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National Security Threat, Fraud and Abuse Associated with VISA Lottery Program

Location: Washington, DC


The SPEAKER pro tempore. Under a previous order of the House, the gentleman from Virginia (Mr. Goodlatte) is recognized for 5 minutes.

Mr. GOODLATTE. Mr. Speaker, I rise today to discuss a government program that presents a serious national security threat and is wrought with fraud and abuse, the visa lottery program.

Under the program, each successful applicant is chosen at random and given the status of permanent resident, a green card holder, based on pure luck. A perfect example of the system gone awry is the case of Hesham Mohamed Ali Hedayet, the Egyptian national who killed two and wounded three during a shooting spree at the Los Angeles International Airport in July of 2002. He was allowed to apply for lawful permanent resident status in 1997 because of his wife's status as a visa lottery winner.

The State Department's Inspector General has even weighed in on the national security threat posed by the visa lottery program. In a report issued in September of 2003, the Office of Inspector General stated that the visa lottery program contains "significant threats to national security from entry of hostile intelligence officers, criminals, and terrorists into the United States as permanent residents."

Usually immigrant visas are issued to foreign nationals who have existing connections with family members lawfully residing in the United States. These types of relationships help ensure that immigrants entering our country have a stake in continuing America's success and have needed skills to contribute to our Nation's economy. However, under the visa lottery program, visas are awarded to immigrants at random without meeting such criteria.

In addition, the visa lottery program is unfair to immigrants who comply with the United States' immigration laws. The visa lottery program does not expressly prohibit illegal aliens from applying to receive visas through the program. Thus the program treats foreign nationals that comply with our laws the same as those that blatantly violate our laws. In addition, most family-sponsored immigrants currently face a wait of years to obtain visas. Yet the lottery program pushes 50,000 random immigrants with no particular family ties, job skills, or education ahead of these families and employer-sponsored immigrants each year with relatively no wait. This sends the wrong message to those who wish to enter our great country and to the international community as a whole.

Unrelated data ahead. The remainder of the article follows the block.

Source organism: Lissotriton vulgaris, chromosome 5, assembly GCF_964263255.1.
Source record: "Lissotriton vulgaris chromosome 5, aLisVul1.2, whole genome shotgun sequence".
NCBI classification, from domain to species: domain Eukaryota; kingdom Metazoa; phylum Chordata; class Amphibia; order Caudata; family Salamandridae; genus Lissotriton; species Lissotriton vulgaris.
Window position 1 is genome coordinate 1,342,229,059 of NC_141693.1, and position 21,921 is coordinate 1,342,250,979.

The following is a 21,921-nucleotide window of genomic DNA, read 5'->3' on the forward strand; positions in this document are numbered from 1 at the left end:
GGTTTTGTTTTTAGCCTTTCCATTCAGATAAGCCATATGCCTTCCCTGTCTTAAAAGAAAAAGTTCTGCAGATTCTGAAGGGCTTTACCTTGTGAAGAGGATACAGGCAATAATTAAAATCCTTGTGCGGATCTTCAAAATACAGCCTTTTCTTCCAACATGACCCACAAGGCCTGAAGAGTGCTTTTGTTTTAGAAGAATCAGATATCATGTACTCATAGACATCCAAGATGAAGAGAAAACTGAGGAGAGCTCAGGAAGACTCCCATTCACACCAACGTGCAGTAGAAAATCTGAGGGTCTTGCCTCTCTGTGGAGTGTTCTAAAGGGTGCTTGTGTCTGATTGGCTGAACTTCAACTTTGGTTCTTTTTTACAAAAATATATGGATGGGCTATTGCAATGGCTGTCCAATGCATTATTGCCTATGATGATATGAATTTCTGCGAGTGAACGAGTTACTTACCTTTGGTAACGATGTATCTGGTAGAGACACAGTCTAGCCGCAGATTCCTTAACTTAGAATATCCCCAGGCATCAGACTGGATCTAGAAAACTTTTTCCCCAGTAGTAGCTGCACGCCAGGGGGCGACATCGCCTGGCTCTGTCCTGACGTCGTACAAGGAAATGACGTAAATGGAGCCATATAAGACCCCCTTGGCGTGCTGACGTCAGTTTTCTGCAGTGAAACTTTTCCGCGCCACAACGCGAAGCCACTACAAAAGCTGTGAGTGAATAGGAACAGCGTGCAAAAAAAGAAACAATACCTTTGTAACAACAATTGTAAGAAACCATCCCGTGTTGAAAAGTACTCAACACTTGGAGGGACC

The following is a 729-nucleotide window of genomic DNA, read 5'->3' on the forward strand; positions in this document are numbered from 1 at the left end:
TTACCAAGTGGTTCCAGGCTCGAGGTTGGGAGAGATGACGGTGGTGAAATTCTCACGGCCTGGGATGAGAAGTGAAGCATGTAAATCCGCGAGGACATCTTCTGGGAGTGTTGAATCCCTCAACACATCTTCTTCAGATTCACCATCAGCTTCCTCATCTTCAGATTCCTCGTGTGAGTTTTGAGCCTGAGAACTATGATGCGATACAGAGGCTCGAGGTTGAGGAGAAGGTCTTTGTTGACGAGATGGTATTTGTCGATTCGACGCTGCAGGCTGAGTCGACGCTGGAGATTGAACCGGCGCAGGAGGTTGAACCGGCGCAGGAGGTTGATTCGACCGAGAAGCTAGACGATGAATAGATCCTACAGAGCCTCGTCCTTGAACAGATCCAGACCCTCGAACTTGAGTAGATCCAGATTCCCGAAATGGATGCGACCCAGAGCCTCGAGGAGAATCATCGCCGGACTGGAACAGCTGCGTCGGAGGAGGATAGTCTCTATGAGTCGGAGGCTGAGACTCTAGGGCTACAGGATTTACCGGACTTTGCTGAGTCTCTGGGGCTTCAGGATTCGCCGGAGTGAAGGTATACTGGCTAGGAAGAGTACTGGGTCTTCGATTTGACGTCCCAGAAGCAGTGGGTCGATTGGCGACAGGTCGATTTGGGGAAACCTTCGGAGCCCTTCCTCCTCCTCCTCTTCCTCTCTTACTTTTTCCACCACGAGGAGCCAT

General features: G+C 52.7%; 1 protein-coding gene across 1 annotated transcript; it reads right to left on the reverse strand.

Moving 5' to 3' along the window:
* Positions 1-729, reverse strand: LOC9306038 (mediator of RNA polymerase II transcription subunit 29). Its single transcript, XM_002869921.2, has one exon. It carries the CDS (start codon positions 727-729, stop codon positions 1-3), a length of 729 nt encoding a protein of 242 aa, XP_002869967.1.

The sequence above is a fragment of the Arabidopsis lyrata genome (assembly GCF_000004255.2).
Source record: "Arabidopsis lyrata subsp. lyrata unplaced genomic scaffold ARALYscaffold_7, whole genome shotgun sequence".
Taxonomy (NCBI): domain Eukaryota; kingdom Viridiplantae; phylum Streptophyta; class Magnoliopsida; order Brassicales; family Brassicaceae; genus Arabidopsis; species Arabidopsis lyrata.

Furthermore, the visa lottery program is wrought with fraud. A recent report released by the Center for Immigration Studies states that it is commonplace for foreign nationals to apply for the lottery program multiple times using many different aliases. In addition, the visa lottery program has spawned a cottage industry featuring sponsors in the U.S. who falsely promise success to applicants in exchange for large sums of money. Ill-informed foreign nationals are willing to pay top dollar for the "guarantee" of lawful permanent resident status in the U.S.

The State Department's Office of Inspector General confirms these allegations of widespread fraud in its September report. Specifically, the report states that the visa lottery program is "subject to widespread abuse" and that "identity fraud is endemic and fraudulent documents are commonplace." Furthermore, the report also reveals that the State Department found that 364,000 duplicate applications were detected in 2003 alone. The only penalty for such abuse is disqualification from that year's lottery.

The visa lottery program represents what is wrong with our country's immigration system. The serious national security threats, fraud and waste that the visa lottery program present beg the question why is this program still in existence?

Last February I introduced H.R. 775, the Security and Fairness Enhancement, or SAFE, for America Act.

This important legislation would eliminate the controversial visa lottery program. Not only will the removal of the visa lottery improve our Nation's security but it will also make the administration of our immigration laws more consistent and fair and help reduce immigration fraud and opportunism.

I urge each of my colleagues to support this important legislation.

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